May 222014
 May 22, 2014  Posted by  Govt, Laws, Surveillance, U.S.

Mike Masnick writes:

So we already wrote about how the House completely watered down the USA Freedom Act to the point that it really does very little, leading basically all of the civil liberties community to withdraw their support for the bill. If you want to know a little more about the politics at play, I highly recommend Jennifer Granick’s explanation, in which she notes the unfortunate reality: this bill no longer ends bulk surveillance at all — and, in fact, appears to authorize some things that were previously considered questionable, such as the NSA’s ability to do “about” searches, rather than just “to” and “from” searches (i.e., rather than just looking for emails from or to a certain person, they want access to emails aboutthat person too).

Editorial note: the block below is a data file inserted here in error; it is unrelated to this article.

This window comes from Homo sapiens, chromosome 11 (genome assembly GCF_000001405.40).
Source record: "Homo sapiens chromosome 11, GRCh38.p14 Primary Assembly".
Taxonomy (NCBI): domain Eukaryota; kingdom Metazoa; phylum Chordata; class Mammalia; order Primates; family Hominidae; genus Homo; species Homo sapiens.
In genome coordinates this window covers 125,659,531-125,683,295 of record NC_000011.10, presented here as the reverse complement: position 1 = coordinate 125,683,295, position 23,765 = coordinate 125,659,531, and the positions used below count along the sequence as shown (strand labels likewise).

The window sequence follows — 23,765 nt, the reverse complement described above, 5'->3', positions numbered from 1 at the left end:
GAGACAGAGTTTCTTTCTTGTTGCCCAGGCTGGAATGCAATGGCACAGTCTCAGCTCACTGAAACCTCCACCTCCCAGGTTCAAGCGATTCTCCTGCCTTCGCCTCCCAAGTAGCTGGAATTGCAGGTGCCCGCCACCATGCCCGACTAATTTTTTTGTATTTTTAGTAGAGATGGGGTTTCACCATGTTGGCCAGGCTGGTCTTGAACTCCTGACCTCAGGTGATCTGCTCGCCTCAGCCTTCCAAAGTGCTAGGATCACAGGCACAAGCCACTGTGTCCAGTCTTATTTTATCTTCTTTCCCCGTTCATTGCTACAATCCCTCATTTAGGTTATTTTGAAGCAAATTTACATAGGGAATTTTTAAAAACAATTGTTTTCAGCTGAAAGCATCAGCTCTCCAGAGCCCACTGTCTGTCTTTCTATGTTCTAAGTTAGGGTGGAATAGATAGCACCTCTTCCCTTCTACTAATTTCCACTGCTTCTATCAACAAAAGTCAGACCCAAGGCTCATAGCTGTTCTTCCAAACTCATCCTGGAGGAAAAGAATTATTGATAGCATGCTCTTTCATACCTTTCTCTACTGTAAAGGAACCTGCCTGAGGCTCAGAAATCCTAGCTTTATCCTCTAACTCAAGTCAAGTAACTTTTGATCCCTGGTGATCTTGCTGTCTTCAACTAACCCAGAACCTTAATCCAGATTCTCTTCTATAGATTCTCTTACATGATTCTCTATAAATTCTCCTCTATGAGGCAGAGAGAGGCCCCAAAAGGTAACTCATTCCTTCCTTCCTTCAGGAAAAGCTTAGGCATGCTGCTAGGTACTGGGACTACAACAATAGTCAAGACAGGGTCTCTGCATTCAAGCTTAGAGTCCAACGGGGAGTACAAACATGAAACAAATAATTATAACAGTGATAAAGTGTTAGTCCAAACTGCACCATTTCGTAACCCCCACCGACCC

You may have noticed that while all of the various civil liberties groups have pulled their support — they have not urged lawmakers to vote against this bill. While there is some fairly contentious debates going on over whether or not some of these groups should go that far, they’ve basically been painted into a corner.

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